Then a story got round that Doc Stair’s girl up North somewhere had played games with him. She had had many boyfriends without telling him and the reason he came here was to hide himself away and forget it.
He said himself that he thought there was nothing like being a family doctor in a place like ours to make a man a good all round doctor. And that’s why he’d came.
Anyway, it wasn’t long before he was making enough to live on, though they tell me that he never bothered people for what they owed him. And the people here certainly have got the owing habit, even in my business. If I had all that was coming to me for just shaves alone, I could go to Carterville and put up at the hotel for a week and see a different picture every night. For example, there’s old George Purdy – but I guess I shouldn’t be talking about people behind their back.
Well, last year, our coroner died. He died of the flu. Ken Beatty, that was his name. He was the coroner. So they had to choose another man to be coroner in his place and they picked Doc Stair. He laughed at first and said he didn’t want it, but they made him take it. It isn’t a job that anybody would fight for and what a man makes out of it in a year would just about buy seeds for their garden. Doc’s the kind of man, though, that can’t say no if you keep at him long enough.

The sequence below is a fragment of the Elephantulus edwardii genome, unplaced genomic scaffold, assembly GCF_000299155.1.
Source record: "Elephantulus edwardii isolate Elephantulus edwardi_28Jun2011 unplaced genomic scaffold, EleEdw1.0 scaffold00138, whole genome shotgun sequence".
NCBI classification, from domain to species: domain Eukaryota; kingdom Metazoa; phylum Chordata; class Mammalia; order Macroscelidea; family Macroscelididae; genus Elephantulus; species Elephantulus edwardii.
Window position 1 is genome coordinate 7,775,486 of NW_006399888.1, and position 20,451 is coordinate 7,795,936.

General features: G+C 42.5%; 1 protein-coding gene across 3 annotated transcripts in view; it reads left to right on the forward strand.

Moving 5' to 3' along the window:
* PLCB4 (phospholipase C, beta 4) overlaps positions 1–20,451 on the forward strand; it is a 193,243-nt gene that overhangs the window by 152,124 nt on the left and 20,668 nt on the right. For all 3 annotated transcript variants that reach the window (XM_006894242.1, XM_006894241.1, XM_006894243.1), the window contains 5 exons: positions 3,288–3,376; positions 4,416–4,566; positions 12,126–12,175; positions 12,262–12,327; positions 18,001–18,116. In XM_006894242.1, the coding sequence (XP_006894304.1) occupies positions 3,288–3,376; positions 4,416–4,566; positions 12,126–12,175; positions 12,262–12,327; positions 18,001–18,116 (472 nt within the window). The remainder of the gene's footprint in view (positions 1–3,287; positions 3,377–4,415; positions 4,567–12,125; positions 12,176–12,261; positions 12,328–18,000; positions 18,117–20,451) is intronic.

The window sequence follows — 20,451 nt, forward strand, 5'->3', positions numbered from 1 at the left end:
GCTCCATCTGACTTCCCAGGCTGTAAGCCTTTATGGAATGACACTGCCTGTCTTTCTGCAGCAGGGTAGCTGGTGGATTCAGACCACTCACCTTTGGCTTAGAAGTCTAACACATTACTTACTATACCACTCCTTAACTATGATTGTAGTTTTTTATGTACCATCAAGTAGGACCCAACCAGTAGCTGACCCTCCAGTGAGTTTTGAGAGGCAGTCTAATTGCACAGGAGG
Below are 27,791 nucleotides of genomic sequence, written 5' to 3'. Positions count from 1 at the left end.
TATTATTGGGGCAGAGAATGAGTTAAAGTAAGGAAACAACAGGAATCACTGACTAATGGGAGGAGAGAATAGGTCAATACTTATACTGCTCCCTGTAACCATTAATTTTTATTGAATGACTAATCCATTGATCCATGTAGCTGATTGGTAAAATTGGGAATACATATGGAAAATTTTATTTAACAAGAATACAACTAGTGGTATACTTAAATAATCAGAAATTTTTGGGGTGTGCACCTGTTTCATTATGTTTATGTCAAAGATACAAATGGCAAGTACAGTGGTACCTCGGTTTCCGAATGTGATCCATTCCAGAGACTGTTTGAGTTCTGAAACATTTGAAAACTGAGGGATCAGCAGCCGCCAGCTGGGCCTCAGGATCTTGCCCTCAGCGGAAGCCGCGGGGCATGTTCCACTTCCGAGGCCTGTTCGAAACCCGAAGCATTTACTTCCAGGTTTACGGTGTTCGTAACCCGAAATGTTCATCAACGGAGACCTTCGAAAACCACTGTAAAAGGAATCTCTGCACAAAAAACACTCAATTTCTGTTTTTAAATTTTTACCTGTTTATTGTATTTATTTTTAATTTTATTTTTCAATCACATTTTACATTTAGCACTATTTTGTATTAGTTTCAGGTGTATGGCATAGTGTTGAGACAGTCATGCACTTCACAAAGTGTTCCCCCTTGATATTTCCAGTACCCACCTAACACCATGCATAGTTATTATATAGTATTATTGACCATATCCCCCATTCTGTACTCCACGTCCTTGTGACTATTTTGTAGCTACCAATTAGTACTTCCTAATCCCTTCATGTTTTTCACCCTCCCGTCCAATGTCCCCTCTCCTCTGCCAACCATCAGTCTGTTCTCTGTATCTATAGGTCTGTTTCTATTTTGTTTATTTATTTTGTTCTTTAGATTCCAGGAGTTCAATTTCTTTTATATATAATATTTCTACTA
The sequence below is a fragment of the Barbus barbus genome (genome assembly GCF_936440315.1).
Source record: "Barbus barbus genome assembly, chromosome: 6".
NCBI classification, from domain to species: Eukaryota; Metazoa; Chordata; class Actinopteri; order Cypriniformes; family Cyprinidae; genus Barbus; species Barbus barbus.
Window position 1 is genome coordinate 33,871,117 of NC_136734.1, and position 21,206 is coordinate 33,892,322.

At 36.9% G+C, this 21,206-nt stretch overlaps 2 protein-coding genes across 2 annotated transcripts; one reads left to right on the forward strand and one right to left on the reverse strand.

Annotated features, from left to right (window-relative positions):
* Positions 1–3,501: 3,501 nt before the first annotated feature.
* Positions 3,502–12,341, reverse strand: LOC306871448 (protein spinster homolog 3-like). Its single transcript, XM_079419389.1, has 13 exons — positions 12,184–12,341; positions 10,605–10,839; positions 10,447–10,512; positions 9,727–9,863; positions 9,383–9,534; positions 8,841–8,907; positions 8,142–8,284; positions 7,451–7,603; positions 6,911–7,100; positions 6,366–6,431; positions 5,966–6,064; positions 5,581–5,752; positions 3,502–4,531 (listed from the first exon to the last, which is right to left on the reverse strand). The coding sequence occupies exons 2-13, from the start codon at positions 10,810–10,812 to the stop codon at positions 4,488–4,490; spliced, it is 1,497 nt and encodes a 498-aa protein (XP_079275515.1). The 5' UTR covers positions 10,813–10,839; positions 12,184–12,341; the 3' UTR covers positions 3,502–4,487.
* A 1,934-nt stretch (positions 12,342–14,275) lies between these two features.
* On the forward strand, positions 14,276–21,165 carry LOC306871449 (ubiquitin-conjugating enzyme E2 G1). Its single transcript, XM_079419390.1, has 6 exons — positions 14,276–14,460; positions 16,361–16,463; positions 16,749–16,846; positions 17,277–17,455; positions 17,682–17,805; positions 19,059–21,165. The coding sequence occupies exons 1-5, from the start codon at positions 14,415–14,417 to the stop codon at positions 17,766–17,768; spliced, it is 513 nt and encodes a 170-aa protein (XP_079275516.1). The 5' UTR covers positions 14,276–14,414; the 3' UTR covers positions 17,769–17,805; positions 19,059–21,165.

But I was going to tell you about a poor boy we got here in town – Paul Dickson. He fell out of a tree when he was about ten years old. Hit on his head and it did something to him and he has never been right. No harm in him, but just silly. Jim Kendall used to call him cuckoo. That’s a name Jim had for anybody that was off their head, only he called people’s head their bean. That was another of his jokes, calling head bean and calling crazy people cuckoo. Only poor Paul ain’t crazy, but just silly.
You can imagine that Jim used to have all kinds of fun with Paul. He’d send him to the White Front Garage for left-handed tools. Of course there ain’t any such thing as left-handed tools.
There wasn’t anything in the way of jokes that Jim couldn’t think up, when he put his mind to it.
Poor Paul never fully trusted people, maybe because of how Jim had kept fooling him. Paul wouldn’t have much to do with anybody. Only his own mother and Doc Stair and a girl here in town named Julie Gregg. That is, she ain’t a girl no more, but pretty near thirty or over.
When Doc first come to town, Paul seemed to feel like here was a real friend and he hung round Doc’s office most of the time. The only time he wasn’t there was when he’d go home to eat or sleep or when he saw Julie Gregg doing her shopping.